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Suguilon Joseph Mayor

[ GR No. 190482, Dec 09, 2015 ]



During his lifetime, Eduardo Reyes, married to Nenita P. Reyes, was the registered owner of
certain properties located at Barangay Ambiling, Magdalena, Laguna, covered by Transfer
Certificate of Title (TCT) Nos. T-85055 and T-116506, with areas of about 195,366 and 7,431
square meters (sq. m.), respectively. He later caused the subdivision of the land covered by
TCT No. T-85055 into five (5) lots.

On April 17, 1997, Eduardo sold the said properties to respondents Igmidio D. Robles et al.

On May 3, 2005, the deeds of absolute sale covering the properties were duly registered with
the Registry of Deeds for the Province of Laguna in the names of respondents under the
following TCT Nos.:1. Igmidio D. Robles - TCT No. T-238504;2. Randy V. Robles - TCT No. T-
238305;3. Mary Krist B. Malimban - TCT No. T-238506:4. Anne Jamaca G Robles - TCT No. T-
238507;5. John Carlo S. Robles - TCT No. T-238503; and6. Christine Anne V. Robles - TCT
No. 238502.

On May 26, 2006, petitionerDAR, represented by Fritzi C. Pantoja in her capacity as Provincial
Agrarian Reform Officer II (PARO), filed Petition for Annulment of Deeds of Absolute Sale and
Cancellation of Transfer Certificates of Title Nos. in the above given. It alleged that the deeds of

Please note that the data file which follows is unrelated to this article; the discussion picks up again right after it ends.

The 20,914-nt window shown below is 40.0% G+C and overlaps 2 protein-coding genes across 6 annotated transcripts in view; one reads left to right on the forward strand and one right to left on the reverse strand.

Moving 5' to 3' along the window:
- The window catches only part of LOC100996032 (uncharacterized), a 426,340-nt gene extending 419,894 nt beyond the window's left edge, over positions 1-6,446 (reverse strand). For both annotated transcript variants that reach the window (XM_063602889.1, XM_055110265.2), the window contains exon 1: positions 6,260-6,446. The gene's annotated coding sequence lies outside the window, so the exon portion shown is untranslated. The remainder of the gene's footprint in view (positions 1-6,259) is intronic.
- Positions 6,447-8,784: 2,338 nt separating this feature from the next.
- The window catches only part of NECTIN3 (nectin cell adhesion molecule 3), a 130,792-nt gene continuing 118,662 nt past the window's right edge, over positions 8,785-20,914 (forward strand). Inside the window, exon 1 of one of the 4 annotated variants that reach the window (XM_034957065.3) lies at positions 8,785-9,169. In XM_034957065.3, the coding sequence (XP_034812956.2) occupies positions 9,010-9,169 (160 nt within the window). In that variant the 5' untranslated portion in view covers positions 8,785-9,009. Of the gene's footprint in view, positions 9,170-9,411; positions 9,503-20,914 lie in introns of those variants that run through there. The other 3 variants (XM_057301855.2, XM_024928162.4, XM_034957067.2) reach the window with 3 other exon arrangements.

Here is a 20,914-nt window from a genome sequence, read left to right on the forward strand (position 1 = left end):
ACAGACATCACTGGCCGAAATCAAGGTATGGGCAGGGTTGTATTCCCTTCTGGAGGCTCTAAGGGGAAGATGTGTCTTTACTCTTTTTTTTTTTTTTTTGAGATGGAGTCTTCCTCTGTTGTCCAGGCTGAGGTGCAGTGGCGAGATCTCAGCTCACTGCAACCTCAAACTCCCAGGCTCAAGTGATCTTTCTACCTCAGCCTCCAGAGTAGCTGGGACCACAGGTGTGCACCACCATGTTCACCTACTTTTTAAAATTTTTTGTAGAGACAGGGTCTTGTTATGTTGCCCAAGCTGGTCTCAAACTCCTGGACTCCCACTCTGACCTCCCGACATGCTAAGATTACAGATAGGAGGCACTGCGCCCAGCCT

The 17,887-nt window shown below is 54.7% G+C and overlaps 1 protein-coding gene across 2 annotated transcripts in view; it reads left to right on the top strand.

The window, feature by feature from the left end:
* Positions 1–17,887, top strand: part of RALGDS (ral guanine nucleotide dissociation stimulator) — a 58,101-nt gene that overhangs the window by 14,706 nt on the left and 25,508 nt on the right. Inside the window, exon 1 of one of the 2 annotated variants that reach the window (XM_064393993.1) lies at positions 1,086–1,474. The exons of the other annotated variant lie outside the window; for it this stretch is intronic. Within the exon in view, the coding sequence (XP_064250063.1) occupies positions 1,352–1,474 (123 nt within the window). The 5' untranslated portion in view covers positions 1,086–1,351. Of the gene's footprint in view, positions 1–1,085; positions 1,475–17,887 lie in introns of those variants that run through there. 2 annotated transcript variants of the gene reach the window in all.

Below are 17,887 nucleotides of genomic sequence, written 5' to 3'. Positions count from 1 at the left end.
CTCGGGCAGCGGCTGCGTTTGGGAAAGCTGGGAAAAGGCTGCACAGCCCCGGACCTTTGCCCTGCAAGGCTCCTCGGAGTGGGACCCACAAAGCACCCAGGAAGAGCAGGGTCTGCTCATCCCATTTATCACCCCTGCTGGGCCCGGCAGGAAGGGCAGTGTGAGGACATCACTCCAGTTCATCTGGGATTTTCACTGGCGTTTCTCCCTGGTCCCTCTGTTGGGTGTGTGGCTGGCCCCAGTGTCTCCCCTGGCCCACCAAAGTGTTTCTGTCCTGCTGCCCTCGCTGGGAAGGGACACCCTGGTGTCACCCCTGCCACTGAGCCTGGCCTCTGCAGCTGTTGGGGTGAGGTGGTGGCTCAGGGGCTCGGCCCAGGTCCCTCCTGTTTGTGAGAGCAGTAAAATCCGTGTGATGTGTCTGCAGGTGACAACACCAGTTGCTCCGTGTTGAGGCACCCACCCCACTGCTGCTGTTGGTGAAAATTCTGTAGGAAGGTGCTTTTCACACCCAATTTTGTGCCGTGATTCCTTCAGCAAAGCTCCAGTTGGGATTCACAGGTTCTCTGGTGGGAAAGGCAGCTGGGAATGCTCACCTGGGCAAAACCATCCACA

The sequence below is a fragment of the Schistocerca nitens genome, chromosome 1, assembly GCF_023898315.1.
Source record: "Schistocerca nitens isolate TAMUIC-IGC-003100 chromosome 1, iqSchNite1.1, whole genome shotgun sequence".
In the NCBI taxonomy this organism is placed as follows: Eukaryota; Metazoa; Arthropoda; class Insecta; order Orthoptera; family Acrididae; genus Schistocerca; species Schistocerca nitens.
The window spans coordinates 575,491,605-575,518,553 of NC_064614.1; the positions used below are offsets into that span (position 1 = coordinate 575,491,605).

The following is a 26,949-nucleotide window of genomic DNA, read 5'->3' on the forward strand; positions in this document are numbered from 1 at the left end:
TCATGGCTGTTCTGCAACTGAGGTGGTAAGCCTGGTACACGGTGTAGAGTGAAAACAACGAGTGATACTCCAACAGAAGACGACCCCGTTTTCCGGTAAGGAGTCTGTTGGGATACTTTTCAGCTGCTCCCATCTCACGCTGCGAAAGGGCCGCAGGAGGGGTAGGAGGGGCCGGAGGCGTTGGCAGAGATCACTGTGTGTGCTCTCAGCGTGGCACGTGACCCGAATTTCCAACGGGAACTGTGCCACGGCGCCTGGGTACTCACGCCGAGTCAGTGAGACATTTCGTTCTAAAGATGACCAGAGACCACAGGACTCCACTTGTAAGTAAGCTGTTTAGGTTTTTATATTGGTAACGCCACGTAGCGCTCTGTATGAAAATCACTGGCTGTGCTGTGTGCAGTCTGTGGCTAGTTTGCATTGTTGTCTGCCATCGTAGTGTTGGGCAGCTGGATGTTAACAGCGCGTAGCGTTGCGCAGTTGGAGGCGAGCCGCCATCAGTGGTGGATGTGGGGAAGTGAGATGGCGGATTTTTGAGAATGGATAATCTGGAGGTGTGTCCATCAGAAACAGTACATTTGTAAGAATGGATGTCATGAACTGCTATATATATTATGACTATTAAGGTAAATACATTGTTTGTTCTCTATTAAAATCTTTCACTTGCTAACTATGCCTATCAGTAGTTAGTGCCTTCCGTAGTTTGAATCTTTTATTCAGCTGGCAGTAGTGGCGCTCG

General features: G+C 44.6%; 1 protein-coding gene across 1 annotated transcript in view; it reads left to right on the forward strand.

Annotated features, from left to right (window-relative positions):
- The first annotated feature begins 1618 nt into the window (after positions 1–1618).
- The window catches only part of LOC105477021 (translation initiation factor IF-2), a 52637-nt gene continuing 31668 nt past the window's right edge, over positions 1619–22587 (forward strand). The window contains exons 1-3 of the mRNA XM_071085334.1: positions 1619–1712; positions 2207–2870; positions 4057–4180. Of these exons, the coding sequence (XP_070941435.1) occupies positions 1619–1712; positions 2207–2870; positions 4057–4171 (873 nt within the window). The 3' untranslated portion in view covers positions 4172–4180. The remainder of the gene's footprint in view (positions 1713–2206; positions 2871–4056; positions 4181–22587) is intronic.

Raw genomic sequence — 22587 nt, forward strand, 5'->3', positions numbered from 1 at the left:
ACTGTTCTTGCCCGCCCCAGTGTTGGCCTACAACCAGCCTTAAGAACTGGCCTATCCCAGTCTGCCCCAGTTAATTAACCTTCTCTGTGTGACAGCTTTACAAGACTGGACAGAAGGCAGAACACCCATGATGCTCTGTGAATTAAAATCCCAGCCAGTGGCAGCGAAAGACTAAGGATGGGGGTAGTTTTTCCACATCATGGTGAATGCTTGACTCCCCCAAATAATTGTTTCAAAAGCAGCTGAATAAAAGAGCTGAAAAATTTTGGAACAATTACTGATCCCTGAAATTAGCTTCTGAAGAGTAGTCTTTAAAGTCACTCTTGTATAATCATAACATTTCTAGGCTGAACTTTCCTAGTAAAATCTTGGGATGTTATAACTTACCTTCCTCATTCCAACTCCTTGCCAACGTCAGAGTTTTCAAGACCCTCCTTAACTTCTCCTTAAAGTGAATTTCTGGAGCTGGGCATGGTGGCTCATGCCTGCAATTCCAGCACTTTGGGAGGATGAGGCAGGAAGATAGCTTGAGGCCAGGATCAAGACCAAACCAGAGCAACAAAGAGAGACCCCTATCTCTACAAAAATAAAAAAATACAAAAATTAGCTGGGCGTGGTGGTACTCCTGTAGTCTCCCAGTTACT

absolute sale were executed by Eduardo without prior DAR clearance under Administrative
Order No. 01-89, series of 1989,[3] in violation of Section 6, paragraph 4[4] of Republic Act
(R.A.) No. 6657, otherwise known as the Comprehensive Agrarian Reform Law of 1988, as
amended (CARL).

On September 9, 2006, respondents received a Summons and Notice of Hearing, requiring

them to answer the petition and appear for the initial preliminary conference set on October 10,
2006. Thus, they filed their Answer and Supplemental Answer to the petition.

On October 10 and 23, 2006, Julieta R. Gonzales and Nenita Reyes, the surviving spouse and
the daughter of Eduardo, respectively, filed a motion to dismiss on the ground that the DARAB
has no jurisdiction over the nature of the action and the subject matter of the case, and that the
DAR has no cause of action against them.

Respondents filed a Manifestation adopting the motion to dismiss filed by Julieta and Nenita,
which followedthe DARAB Provincial Adjudicator issued a Resolution denying the motion to
dismiss for lack of merit.

Julieta and Nenita filed a motion for reconsideration and respondents, through counsel,
manifested that they are joining the motion for reconsideration filed by Julieta and Nenita.

Respondents filed with the CA a petition for review under Rule 43 of the Rules of Court.

On May 29, 2009, the CA rendered the assailed Decision, the dispositive portion of which reads:
WHEREFORE, the instant petition is GRANTED. The three (3) questioned Resolutions of the
PARAD dated 30 November 2006, 7 February 2008 and 26 June 2008 are all REVERSED AND
SET ASIDE. The DAR's petition for annulment of deeds of sale and cancellation of titles before
the PARAD is hereby DISMISSED for lack of jurisdiction.

It is very clear that the relief sought by the DAR, annulment of the contracts and cancellation of
titles, would necessarily involve the adjustment/adjudication of the private rights of the parties to